O'Brien married Gundrede Annette Teresa de Trafford, daughter of Sir Humphrey de Trafford 2nd baronet on 26 September 1885 at All Saints Church, Barton-upon-Irwell and they had 10 children, one of whom, Timothy Jnr., died in Flanders during the First World War. Another child, daughter Sicele O'Brien was a well known pioneer pilot. Sir Timothy was, at the time of his death in 1948, the oldest cricketer to have played in England-Australia Tests. His brother John also played international cricket for Ireland.

See also

Related Research Articles

Middlesex County Cricket Club English cricket club

Middlesex County Cricket Club is one of eighteen first-class county clubs within the domestic cricket structure of England and Wales. It represents the historic county of Middlesex which has effectively been subsumed within the ceremonial county of Greater London. The club was founded in 1864 but teams representing the county have played top-class cricket since the early 18th century and the club has always held first-class status. Middlesex have competed in the County Championship since the official start of the competition in 1890 and have played in every top-level domestic cricket competition in England.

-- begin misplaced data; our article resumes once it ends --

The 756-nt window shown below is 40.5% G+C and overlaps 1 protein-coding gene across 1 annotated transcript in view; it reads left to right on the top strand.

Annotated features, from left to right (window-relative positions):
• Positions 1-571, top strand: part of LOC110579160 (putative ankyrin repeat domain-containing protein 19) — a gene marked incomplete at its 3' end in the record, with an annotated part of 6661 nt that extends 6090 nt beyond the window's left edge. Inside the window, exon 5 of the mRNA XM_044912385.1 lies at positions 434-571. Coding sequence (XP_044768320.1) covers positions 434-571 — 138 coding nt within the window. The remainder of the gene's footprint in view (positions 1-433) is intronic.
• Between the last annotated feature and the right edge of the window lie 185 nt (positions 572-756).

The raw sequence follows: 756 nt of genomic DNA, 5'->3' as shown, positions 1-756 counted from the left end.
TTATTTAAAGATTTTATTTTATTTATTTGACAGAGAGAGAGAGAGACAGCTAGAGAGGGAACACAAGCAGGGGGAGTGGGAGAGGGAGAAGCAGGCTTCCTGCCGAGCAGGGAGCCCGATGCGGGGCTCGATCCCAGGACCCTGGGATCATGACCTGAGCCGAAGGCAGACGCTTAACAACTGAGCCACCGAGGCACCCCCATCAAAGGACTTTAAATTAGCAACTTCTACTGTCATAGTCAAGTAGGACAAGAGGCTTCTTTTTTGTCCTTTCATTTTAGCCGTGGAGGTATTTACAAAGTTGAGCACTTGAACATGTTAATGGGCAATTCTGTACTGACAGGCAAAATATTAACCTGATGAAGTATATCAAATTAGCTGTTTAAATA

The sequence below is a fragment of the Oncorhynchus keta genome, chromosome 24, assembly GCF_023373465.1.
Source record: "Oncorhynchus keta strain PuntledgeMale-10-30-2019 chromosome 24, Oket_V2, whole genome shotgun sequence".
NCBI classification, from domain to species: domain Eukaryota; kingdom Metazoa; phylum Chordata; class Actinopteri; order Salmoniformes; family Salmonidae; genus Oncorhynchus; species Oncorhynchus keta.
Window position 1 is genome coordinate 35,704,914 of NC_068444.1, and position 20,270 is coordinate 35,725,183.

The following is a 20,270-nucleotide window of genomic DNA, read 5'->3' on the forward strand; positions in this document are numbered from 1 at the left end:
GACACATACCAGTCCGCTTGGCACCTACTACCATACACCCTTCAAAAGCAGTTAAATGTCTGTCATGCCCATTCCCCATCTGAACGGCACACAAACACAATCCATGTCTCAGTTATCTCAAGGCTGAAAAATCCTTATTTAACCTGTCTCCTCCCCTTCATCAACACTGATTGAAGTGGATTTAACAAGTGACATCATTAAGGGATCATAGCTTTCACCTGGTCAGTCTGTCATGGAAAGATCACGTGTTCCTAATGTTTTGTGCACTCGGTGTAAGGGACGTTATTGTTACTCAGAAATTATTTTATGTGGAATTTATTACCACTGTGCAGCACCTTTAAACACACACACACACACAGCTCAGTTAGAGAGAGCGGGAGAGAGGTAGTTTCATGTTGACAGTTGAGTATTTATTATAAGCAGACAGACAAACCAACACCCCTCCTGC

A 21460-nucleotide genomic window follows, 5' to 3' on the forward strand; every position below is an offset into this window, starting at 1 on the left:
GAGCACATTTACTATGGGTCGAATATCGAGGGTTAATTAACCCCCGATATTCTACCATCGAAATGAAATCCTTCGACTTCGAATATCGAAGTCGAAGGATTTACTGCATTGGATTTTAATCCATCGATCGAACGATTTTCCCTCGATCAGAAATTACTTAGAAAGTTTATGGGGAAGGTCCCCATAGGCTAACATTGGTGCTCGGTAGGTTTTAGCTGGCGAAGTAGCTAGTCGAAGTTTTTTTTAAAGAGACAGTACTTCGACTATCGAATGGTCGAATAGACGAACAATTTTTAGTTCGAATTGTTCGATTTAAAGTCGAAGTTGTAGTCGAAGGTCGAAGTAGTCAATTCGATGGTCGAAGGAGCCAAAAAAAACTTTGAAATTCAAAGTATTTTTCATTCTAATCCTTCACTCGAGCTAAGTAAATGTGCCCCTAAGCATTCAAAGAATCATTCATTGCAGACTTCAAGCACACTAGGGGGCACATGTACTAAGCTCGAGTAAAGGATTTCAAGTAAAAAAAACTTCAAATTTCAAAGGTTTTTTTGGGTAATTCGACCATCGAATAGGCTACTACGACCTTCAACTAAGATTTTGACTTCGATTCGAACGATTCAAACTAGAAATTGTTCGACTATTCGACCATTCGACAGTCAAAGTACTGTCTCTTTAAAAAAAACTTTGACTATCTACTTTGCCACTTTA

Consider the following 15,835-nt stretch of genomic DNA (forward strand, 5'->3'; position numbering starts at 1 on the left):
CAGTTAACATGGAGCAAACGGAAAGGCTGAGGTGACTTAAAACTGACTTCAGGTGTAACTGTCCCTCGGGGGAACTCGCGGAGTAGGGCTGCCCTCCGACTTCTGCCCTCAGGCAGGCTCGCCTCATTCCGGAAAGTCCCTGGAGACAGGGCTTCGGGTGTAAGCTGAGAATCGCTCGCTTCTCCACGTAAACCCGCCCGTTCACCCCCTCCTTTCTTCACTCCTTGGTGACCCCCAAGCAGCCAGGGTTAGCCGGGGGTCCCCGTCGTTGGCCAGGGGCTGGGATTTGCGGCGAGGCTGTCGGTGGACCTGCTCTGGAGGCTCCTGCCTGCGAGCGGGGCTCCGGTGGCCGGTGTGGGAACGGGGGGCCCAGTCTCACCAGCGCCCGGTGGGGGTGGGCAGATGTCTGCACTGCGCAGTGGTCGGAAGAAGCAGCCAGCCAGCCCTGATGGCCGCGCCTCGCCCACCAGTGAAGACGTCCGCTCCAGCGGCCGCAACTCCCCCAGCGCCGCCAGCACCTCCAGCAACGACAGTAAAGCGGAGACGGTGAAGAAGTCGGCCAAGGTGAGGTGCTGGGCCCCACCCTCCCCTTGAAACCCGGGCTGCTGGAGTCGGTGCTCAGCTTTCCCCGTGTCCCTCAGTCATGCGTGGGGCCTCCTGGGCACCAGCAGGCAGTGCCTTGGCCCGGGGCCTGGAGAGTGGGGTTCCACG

Arthur Shrewsbury English cricketer

Arthur Shrewsbury was an English cricketer and rugby football administrator. He was widely rated as competing with W. G. Grace for the accolade of best batsman of the 1880s; Grace himself, when asked whom he would most like in his side, replied simply, "Give me Arthur". An opening batsman, Shrewsbury played his cricket for Nottinghamshire County Cricket Club and played 23 Test matches for England, captaining them in 7 games, with a record of won 5, lost 2. He was the last professional to be England captain until Len Hutton was chosen in 1952. He was a Wisden Cricketer of the Year in 1890. He also organised the first British Isles rugby tour to Australasia in 1888.

Events from the year 1896 in Ireland.

Ed Joyce Irish cricketer

Edmund Christopher Joyce is a former Irish cricketer who played for both the Ireland and England national cricket teams. After beginning his career with Middlesex, he moved to Sussex in 2009, before returning to Ireland to play for Leinster Lightning in the fledgling first-class competition, the Irish Inter-Provincial Championship. A left-handed batsman and occasional right-arm bowler of medium pace, Joyce is widely regarded as one of the best cricketers produced by Ireland.